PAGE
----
As City Council and Mayor Kenney launch into the weeks-long process of creating the next city budget, they would do well to bear in mind what residents—those of us funding the next city budget—most care about.
That’s according to a poll in February by civic 501c4 nonprofit A Greater Philadelphia of 800 Philly Democrats, 57 percent of whom said “police and public safety” were the top issues the City should focus on to most help them and their families. Another 27 percent, said “safe and affordable housing” were top concerns, followed by 21 percent who said better schools would most help their families.
A Greater Philadelphia was launched last month by a group of local civic leaders who commissioned the poll as part of a fact-finding mission to inform their goal of building a citywide movement in support of higher expectations, more effective leadership and better governance. A Greater Philadelphia’s founding board members include education reformer Mark Gleason, partner of The Drexel Fund; WURD host Charles Ellison; George Awad, founder of Intellectual Asset Management Group; Ted Hershberg, retired public-policy and education professor at Penn; Farah Jimenez, CEO of the Philadelphia Education Fund; Jabari Jones, CEO of the West Philadelphia Corridor Collaborative; and Jason Tucker, Vice President of The Goldenberg Group.
The survey was conducted by nationally-recognized pollsters McLaughlin & Associates and Frederick Polls February 14-17. Gleason says they concentrated on Democrats because they are the dominant majority among city voters.
The Citizen is partnering with A Greater Philadelphia to publish the results of this and future polls, starting with three separate data analyses.
Poll results and analysis from A Greater Philadelphia
Q. In the past 6 months, are you more or less worried about being the victim of a crime?
Non-whites are more worried, with Black and Hispanic residents demonstrating the most intense concern
Women are more worried than men.
Northeast residents are more worried, followed closely by those in North Philly.
Fear is the new normal in Philadelphia. It is evident even among those who generally approve of city leaders’ performance.
People with children living at home are the most afraid.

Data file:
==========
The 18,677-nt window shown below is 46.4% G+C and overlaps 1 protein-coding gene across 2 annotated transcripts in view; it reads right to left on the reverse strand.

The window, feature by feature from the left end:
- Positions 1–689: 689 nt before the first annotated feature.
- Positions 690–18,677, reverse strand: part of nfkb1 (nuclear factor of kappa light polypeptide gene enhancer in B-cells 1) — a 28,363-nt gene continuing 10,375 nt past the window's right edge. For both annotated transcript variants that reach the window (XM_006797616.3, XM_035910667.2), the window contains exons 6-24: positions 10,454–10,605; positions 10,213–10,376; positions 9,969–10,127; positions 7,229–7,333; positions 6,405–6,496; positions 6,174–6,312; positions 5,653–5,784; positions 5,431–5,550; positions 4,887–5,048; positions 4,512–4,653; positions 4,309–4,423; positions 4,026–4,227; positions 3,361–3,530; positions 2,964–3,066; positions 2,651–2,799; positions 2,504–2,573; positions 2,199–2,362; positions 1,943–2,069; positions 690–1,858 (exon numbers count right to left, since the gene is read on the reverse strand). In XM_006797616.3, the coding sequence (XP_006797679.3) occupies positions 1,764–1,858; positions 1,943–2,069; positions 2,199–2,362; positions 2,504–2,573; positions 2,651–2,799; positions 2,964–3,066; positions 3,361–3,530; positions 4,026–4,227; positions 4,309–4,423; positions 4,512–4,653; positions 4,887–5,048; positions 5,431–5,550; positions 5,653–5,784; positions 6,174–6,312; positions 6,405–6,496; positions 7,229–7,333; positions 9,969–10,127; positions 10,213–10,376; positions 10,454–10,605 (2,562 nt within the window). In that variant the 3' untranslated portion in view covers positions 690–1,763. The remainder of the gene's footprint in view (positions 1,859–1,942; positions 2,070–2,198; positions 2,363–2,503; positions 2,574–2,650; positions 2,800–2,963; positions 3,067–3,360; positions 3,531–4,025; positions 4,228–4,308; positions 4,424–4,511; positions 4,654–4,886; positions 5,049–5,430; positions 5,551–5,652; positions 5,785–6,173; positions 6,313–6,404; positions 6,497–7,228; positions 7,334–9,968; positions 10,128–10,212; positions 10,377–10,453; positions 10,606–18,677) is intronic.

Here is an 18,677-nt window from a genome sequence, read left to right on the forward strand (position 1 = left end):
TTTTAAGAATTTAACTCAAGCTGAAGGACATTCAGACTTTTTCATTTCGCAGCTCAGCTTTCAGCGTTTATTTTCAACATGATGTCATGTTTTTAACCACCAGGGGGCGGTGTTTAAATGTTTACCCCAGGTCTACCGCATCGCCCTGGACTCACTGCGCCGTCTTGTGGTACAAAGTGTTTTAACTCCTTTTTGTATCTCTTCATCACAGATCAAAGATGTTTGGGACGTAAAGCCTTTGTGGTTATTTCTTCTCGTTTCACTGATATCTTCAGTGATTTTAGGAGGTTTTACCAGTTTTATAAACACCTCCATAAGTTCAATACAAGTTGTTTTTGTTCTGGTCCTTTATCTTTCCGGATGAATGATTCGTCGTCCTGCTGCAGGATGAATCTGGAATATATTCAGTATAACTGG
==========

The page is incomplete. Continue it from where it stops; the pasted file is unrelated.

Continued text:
The longer people have lived in the city, the more worried they are.
In light of the broad degree of concern about crime, public safety is by far the issue residents want city leaders focused on.
Q. Which issue should the City focus on most to help you and your family?
Residents see poverty as the No. 1 reason gun violence has increased, followed closely by “reduced enforcement and prosecution of gangs and gun traffickers.”
Q. Which is the biggest reason that gun violence has increased since 2019?
Programs to get guns off the streets and community investments are the favored strategies for preventing gun violence.
Q. Which is the most effective tool to prevent gun violence?
Overall, the majority of respondents say the city is on the wrong track.
Q. Would you say things in Philadelphia are headed in the right direction?
THE MOST IMPORTANT ISSUES
As City begins budget process, Democratic voters name safety and affordable housing as top priorities for their family, and a lack of quality schools and jobs as the primary factors causing poverty
Q. Which issue(s) should the City focus on most and second most to help you and your family?
Q. What is the single most important factor causing the high rate of poverty [in Philadelphia]?
White respondents were more likely than Black and Hispanic respondents to name schools as the most important factor causing poverty. In contrast, Black and Hispanic respondents were more likely than Whites to name the lack of job
A majority of Black and Hispanic Democrats says lowering business and/or income taxes will create jobs and reduce poverty. White and Asian respondents are more likely to see tax reductions as tax breaks for the rich.
PHILADELPHIA CITY COUNCIL AND TERM LIMITS
Even among those who approve of City Council’s performance, 74 percent want to implement term limits
Q. Do you favor or oppose establishing term limits for all members of Philadelphia City Council, allowing them to serve a maximum of four terms (16 years)?
Residents are unified in supporting term limits, regardless of whether they view City as headed in right direction or on wrong track
Support for term limit is consistent across racial and geographic categories, as well as among those who have lived in the city shorter or longer
Photo via Pxhere